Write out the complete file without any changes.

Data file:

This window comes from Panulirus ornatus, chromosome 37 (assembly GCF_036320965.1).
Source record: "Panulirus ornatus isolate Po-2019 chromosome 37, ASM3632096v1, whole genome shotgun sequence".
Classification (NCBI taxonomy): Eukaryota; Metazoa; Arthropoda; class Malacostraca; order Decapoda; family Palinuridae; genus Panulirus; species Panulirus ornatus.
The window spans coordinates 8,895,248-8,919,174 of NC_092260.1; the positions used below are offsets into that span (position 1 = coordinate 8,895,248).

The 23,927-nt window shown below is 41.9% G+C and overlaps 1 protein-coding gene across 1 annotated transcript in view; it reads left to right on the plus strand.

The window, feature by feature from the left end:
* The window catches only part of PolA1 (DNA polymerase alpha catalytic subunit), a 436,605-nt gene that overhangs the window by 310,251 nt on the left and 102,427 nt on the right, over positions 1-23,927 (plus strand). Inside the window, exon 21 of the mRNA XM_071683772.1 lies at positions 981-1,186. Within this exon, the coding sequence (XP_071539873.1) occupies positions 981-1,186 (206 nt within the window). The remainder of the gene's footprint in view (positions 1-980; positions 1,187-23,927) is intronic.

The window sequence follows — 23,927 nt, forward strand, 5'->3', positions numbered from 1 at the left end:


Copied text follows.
This window comes from Panulirus ornatus, chromosome 37 (assembly GCF_036320965.1).
Source record: "Panulirus ornatus isolate Po-2019 chromosome 37, ASM3632096v1, whole genome shotgun sequence".
Classification (NCBI taxonomy): Eukaryota; Metazoa; Arthropoda; class Malacostraca; order Decapoda; family Palinuridae; genus Panulirus; species Panulirus ornatus.
The window spans coordinates 8,895,248-8,919,174 of NC_092260.1; the positions used below are offsets into that span (position 1 = coordinate 8,895,248).

The 23,927-nt window shown below is 41.9% G+C and overlaps 1 protein-coding gene across 1 annotated transcript in view; it reads left to right on the plus strand.

The window, feature by feature from the left end:
* The window catches only part of PolA1 (DNA polymerase alpha catalytic subunit), a 436,605-nt gene that overhangs the window by 310,251 nt on the left and 102,427 nt on the right, over positions 1-23,927 (plus strand). Inside the window, exon 21 of the mRNA XM_071683772.1 lies at positions 981-1,186. Within this exon, the coding sequence (XP_071539873.1) occupies positions 981-1,186 (206 nt within the window). The remainder of the gene's footprint in view (positions 1-980; positions 1,187-23,927) is intronic.

The window sequence follows — 23,927 nt, forward strand, 5'->3', positions numbered from 1 at the left end: